– Justme
    Jun 25, 2022 at 15:35
  • \$\begingroup\$ Transformer isolated balanced audio doesn’t require a separate ground line with it. \$\endgroup\$
    – Bryan
    Jun 25, 2022 at 16:10
  • \$\begingroup\$ @Andyaka Thanks for that. Interesting how they recommend just using an "embedded" cap instead. Makes a lot of sense. \$\endgroup\$ Jun 25, 2022 at 18:26
  • \$\begingroup\$ @Bryan Whoops, you are indeed correct. I will make some edits to the post. Much appreciated. I do think that now makes option 3 a no-brainer, since both the audio and CAN will be of a similar setup. \$\endgroup\$ Jun 25, 2022 at 18:27

1 Answer 1


Any other notes/thoughts that I am wrong or missing here?

Answer: All your design Specs.

Rule #1

  1. All designs must have "SPECS" or a design specification before choosing an implementation.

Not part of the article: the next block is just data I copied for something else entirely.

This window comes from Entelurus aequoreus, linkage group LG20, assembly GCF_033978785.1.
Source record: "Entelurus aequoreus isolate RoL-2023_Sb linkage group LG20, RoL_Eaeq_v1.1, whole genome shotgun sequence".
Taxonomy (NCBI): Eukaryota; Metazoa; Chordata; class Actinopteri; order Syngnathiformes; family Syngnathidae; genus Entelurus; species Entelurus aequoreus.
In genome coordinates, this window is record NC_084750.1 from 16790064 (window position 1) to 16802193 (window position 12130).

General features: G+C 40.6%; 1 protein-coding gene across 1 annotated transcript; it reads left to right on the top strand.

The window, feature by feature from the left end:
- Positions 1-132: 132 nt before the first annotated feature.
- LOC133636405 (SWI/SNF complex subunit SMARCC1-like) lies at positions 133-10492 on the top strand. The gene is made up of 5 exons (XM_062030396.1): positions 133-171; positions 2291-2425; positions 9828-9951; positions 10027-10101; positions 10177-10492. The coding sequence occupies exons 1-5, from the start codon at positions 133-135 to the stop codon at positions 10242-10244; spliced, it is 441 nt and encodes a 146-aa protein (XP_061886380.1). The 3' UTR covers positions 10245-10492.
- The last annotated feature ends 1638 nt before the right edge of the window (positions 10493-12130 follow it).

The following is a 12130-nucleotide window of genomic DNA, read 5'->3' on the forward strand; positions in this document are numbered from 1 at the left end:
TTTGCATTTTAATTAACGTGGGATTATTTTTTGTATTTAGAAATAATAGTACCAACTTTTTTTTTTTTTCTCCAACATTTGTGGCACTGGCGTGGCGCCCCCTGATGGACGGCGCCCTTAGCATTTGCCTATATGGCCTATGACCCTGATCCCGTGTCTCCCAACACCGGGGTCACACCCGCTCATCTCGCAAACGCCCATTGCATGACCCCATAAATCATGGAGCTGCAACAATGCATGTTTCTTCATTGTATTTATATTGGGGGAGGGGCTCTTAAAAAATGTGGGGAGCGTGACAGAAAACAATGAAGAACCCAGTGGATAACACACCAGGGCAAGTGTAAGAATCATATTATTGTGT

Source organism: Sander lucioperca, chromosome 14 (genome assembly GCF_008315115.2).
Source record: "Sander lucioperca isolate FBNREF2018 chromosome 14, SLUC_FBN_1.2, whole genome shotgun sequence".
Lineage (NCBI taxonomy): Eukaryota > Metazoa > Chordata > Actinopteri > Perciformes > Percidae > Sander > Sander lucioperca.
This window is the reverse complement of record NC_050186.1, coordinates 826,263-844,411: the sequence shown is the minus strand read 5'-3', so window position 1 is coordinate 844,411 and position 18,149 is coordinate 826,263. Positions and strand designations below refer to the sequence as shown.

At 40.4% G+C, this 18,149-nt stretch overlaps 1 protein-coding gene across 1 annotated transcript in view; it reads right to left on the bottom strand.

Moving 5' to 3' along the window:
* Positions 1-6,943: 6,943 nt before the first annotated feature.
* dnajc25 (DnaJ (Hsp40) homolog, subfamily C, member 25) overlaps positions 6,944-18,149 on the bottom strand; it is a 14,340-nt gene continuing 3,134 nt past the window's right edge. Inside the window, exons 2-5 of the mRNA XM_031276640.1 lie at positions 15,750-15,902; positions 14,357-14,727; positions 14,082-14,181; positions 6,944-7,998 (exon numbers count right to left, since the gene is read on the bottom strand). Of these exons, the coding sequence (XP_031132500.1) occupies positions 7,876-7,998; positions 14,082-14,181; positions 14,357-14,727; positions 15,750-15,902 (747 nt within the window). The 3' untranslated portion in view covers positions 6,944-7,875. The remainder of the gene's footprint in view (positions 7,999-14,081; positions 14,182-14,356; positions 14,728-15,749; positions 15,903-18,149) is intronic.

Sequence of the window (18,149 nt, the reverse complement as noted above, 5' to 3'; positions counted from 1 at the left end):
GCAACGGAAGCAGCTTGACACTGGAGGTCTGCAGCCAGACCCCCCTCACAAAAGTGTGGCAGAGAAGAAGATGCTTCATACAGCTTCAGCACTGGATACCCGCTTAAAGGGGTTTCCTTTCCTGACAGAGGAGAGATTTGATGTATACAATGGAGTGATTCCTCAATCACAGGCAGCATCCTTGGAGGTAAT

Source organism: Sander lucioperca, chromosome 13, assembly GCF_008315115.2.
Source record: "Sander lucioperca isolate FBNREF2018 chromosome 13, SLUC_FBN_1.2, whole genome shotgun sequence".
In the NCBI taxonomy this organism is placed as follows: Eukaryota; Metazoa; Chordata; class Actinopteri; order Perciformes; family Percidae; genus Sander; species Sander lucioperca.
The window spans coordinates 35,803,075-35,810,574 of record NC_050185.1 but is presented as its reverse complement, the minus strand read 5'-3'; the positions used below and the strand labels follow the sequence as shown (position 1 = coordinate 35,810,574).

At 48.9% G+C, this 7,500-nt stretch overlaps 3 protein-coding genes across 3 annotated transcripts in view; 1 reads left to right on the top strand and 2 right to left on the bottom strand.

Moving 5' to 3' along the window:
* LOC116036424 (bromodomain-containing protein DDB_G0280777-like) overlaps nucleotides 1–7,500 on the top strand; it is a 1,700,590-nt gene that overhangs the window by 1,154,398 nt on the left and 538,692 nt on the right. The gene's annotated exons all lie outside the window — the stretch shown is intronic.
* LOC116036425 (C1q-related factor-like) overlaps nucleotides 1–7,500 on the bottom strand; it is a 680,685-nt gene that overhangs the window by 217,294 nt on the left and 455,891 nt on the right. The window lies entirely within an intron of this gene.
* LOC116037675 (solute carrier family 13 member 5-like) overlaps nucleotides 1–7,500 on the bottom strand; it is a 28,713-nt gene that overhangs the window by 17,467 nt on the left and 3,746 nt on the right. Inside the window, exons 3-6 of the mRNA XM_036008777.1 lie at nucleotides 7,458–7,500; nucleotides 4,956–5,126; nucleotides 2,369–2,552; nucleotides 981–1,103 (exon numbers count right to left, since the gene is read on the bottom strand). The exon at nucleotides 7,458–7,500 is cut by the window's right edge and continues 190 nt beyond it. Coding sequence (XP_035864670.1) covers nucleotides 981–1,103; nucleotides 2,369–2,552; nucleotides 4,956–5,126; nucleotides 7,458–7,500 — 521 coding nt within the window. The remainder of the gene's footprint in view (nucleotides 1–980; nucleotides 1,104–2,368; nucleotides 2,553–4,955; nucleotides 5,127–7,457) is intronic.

2. All specs must be validated (DVT), documented, and revised/guaranteed for customers with process margins, including yours. This is part of a contract that you choose to warrant.

  3. Choose from Industry standards before re-inventing the wheel, unless you know of specific exceptions. Then compare different experts' advice/ IC datasheets and follow the common guides to achieve this.

  4. Under the general guideline of EMI, ESD is a subset with well-defined standards such as the human body model, HBM of the fingertip (100 pF), and the Cart model. There are also EM ingress standards for pulse, continuous (CW), and modulated carrier which may be coupled by L or C physical properties of all conductors and insulators in the network as well as a choice of isolation and ground (=0V). Crosstalk is a parameter of choice for suppression levels. Often these are symmetrical with some emission spectrums by a shared filter.

enter image description here ref


enter image description here


  1. Are my assumptions correct for the most part?
  2. If they are, then I will likely go with option 3. Should the chassis on both boards stay isolated from the digital ground?